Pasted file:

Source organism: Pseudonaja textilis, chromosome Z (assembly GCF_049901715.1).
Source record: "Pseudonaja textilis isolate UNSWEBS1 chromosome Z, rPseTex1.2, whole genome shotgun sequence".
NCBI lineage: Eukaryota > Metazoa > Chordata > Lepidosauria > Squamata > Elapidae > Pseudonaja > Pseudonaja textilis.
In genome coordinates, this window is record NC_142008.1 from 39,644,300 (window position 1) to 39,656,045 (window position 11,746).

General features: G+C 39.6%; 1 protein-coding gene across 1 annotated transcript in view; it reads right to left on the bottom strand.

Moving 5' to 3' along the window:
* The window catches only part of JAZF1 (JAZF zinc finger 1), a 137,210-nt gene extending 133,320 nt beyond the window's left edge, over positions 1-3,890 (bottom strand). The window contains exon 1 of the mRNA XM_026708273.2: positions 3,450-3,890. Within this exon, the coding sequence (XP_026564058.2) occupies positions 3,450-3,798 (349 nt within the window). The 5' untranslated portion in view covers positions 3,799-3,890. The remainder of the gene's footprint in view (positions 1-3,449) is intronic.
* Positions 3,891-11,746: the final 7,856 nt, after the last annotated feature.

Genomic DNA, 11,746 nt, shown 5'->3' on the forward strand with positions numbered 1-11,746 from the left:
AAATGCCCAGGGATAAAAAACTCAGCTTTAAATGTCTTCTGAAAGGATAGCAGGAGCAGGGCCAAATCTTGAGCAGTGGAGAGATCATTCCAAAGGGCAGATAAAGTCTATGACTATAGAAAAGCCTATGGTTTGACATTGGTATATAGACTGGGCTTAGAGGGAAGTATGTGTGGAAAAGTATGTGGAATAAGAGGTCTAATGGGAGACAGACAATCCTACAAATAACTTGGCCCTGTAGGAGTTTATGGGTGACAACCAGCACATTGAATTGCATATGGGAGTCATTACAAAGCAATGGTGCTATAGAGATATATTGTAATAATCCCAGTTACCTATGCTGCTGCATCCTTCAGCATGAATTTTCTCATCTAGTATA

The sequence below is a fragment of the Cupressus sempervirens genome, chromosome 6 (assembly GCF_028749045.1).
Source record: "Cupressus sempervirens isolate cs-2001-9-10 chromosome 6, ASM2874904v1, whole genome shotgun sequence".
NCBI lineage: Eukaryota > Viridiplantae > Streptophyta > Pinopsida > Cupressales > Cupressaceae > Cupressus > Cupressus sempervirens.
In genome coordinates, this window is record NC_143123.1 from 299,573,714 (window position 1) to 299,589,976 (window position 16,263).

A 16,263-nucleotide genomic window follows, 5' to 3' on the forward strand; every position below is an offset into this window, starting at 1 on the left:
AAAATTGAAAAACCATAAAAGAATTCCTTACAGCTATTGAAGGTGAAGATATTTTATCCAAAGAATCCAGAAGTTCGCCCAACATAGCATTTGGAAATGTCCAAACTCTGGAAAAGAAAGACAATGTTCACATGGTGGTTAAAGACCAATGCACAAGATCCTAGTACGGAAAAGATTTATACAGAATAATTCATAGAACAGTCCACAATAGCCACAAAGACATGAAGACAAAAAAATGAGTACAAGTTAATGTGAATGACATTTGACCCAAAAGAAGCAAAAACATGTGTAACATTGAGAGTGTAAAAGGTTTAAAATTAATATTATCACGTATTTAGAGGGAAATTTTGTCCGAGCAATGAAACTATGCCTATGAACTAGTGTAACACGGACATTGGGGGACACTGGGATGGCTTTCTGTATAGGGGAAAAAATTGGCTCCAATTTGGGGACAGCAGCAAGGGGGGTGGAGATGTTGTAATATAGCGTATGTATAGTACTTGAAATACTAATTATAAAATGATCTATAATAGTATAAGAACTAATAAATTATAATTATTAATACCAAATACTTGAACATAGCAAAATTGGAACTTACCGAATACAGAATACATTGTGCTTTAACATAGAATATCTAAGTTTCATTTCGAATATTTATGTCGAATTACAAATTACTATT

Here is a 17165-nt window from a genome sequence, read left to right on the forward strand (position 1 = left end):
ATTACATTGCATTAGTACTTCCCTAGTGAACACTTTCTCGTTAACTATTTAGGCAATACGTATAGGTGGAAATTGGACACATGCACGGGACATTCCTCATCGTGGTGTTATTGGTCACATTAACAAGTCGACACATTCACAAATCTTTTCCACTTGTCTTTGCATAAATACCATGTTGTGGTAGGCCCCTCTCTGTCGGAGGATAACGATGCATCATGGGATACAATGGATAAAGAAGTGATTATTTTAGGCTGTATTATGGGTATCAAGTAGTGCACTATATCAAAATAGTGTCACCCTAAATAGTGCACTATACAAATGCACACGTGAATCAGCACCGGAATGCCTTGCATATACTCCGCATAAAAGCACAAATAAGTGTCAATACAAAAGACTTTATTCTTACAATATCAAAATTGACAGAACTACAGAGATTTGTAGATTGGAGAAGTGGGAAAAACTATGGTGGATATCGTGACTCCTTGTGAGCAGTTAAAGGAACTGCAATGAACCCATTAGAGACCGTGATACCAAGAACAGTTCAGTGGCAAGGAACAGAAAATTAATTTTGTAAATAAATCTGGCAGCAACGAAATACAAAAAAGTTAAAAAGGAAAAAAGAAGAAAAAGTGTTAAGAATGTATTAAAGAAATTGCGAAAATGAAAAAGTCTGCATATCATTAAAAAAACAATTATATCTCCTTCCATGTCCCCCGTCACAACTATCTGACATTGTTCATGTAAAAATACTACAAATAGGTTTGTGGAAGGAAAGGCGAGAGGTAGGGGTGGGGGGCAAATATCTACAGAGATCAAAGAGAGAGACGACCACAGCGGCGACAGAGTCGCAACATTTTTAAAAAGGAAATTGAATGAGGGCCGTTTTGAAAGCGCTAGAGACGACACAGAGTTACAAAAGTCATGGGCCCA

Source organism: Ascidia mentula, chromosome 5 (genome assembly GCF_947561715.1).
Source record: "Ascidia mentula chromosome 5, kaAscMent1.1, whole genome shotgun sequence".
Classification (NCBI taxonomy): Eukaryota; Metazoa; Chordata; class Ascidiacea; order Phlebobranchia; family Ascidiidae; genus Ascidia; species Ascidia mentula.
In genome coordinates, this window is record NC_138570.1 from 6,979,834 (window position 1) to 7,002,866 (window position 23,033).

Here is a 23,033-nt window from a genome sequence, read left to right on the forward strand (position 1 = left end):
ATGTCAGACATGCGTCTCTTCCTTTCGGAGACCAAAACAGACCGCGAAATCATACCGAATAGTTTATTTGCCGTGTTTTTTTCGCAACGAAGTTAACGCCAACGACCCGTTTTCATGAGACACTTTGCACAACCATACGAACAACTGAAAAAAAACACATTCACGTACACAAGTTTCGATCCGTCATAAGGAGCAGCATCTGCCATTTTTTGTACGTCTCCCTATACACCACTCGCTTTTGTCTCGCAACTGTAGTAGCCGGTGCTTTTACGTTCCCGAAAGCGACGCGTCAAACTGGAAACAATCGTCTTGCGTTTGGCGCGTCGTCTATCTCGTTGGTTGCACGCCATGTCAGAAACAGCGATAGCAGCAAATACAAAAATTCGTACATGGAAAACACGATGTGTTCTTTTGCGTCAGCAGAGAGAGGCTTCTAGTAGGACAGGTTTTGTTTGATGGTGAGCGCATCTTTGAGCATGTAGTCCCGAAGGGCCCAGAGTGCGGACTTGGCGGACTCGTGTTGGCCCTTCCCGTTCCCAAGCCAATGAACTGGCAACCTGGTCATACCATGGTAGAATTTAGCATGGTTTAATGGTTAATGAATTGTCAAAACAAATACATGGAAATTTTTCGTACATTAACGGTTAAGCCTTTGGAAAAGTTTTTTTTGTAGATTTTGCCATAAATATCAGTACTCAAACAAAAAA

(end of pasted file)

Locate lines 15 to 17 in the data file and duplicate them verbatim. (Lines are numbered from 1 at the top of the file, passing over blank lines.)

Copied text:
A 16,263-nucleotide genomic window follows, 5' to 3' on the forward strand; every position below is an offset into this window, starting at 1 on the left:
AAAATTGAAAAACCATAAAAGAATTCCTTACAGCTATTGAAGGTGAAGATATTTTATCCAAAGAATCCAGAAGTTCGCCCAACATAGCATTTGGAAATGTCCAAACTCTGGAAAAGAAAGACAATGTTCACATGGTGGTTAAAGACCAATGCACAAGATCCTAGTACGGAAAAGATTTATACAGAATAATTCATAGAACAGTCCACAATAGCCACAAAGACATGAAGACAAAAAAATGAGTACAAGTTAATGTGAATGACATTTGACCCAAAAGAAGCAAAAACATGTGTAACATTGAGAGTGTAAAAGGTTTAAAATTAATATTATCACGTATTTAGAGGGAAATTTTGTCCGAGCAATGAAACTATGCCTATGAACTAGTGTAACACGGACATTGGGGGACACTGGGATGGCTTTCTGTATAGGGGAAAAAATTGGCTCCAATTTGGGGACAGCAGCAAGGGGGGTGGAGATGTTGTAATATAGCGTATGTATAGTACTTGAAATACTAATTATAAAATGATCTATAATAGTATAAGAACTAATAAATTATAATTATTAATACCAAATACTTGAACATAGCAAAATTGGAACTTACCGAATACAGAATACATTGTGCTTTAACATAGAATATCTAAGTTTCATTTCGAATATTTATGTCGAATTACAAATTACTATT

Here is a 17165-nt window from a genome sequence, read left to right on the forward strand (position 1 = left end):